Philips and chemical company BASF have recently teamed up to create an OLED concept for your car that would also function as a high-tech window when switched off, according to a recent article in PhysOrg.
While this isn’t the first we have heard of transparent display technology, it’s certainly the first time we have heard of applying it to automobiles by utilizing OLEDs — although GM’s Windows of Opportunity project comes close.
Philips, along with BASF, is hoping its collaborative efforts garner interest from the automotive community as well as consumers by leading the research in this area. While driving, Philip’s new technology would allow drivers to have a transparent view of the outside of the car in addition to providing ambient OLED lighting. Philips even suggests that the panels could be fitted with solar panels allowing it to naturally charge during the day without cause for concern, and creating a self-powered sunroof in the process.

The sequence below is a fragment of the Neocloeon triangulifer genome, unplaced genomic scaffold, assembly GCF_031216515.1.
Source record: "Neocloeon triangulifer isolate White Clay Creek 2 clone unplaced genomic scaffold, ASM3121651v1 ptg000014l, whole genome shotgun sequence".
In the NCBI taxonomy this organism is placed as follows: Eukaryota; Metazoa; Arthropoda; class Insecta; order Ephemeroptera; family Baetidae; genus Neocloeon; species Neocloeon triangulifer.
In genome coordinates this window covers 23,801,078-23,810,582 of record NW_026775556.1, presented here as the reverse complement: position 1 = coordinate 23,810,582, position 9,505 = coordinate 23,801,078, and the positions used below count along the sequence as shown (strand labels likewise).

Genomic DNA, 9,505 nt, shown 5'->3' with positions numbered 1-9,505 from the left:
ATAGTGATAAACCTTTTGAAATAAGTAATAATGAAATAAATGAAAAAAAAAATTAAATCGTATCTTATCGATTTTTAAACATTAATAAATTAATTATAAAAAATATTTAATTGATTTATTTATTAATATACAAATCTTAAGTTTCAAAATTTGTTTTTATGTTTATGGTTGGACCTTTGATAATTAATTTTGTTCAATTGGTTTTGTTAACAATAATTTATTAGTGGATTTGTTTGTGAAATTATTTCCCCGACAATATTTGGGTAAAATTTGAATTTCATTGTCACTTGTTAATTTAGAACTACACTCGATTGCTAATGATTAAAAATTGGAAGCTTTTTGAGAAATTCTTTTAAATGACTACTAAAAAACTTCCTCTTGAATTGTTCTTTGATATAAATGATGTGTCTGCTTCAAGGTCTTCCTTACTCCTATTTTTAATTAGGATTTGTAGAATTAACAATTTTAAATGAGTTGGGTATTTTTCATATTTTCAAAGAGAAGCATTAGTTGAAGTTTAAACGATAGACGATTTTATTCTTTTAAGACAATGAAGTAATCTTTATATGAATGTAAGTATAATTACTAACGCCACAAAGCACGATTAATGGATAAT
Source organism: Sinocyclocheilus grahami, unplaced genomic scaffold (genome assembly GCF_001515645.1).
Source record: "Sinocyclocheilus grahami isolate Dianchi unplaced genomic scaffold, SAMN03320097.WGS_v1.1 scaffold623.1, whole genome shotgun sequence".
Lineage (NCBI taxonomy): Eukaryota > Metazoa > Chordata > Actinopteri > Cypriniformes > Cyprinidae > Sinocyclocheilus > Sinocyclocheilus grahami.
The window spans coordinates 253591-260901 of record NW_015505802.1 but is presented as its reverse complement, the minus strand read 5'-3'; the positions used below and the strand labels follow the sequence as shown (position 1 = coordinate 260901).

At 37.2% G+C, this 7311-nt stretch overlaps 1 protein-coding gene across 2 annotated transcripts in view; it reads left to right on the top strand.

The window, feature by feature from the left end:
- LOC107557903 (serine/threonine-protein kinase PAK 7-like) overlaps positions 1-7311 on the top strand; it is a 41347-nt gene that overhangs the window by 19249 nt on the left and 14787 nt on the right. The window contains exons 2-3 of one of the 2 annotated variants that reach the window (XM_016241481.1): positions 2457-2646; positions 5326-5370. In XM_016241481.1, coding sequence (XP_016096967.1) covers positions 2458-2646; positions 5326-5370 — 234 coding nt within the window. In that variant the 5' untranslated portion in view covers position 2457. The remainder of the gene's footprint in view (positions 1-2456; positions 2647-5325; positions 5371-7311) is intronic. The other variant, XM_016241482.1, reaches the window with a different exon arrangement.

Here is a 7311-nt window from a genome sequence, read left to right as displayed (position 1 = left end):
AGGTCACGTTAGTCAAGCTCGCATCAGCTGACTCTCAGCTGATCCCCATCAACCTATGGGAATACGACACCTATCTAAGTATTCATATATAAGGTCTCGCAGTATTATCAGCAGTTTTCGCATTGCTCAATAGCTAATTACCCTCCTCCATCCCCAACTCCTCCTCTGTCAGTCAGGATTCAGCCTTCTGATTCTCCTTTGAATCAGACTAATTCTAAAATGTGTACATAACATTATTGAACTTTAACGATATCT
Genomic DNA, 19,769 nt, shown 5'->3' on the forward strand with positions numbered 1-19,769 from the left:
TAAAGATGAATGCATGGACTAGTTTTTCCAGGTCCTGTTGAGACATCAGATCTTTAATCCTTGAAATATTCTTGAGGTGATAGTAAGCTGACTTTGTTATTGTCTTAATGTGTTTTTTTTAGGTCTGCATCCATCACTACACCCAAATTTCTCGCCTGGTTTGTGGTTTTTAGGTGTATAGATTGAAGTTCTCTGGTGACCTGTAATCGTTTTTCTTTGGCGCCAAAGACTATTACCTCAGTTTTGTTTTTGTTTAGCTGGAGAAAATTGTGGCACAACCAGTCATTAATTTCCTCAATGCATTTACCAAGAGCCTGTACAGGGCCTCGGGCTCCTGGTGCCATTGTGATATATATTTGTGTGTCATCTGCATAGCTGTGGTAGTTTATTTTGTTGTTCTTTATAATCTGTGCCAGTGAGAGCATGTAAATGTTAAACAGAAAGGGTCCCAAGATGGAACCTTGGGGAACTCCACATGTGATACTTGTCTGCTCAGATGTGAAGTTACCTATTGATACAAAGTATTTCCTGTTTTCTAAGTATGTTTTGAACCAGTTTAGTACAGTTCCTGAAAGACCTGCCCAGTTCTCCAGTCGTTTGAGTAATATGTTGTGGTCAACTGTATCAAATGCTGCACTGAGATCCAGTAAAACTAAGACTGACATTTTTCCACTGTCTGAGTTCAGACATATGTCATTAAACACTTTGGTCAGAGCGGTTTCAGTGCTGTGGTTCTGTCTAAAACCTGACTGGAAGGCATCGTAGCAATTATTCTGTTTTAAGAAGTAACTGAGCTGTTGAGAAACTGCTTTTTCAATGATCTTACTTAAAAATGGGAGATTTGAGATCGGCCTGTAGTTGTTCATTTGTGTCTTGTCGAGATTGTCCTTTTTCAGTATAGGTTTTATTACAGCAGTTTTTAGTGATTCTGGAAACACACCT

“This combination allows the driver to enjoy a unique open-space feeling while it generates electricity during the day and pleasantly suffuses the interior with the warm light of the transparent, highly efficient OLEDs at night,” said Dr. Felix Görth, head of Organic Light-Emitting Diodes and Organic Photovoltaics at BASF Future Business GmbH.
For those that might not be entirely familiar, Organic Light Emitting Diodes (OLEDs) are tiny organic compounds which illuminate when struck with an electric current, they also happen to be the next big trend in high definition televisions. But instead of just applying that tech to your living room, Philips is also looking to plant it in your car.
At the moment, we are not sure we’re entirely sold on the idea of having ambient lighting present while we drive. However, we do think there is a wealth of possibility with this exciting and new technology. If Philips and BASF can manage to power more than just the OLED sunroof with outfitted solar panels, like other parts of a car, or even apply the technology to other practical non-automotive uses, we do think they might be onto something beyond merely enhancing the traditional driving experience.
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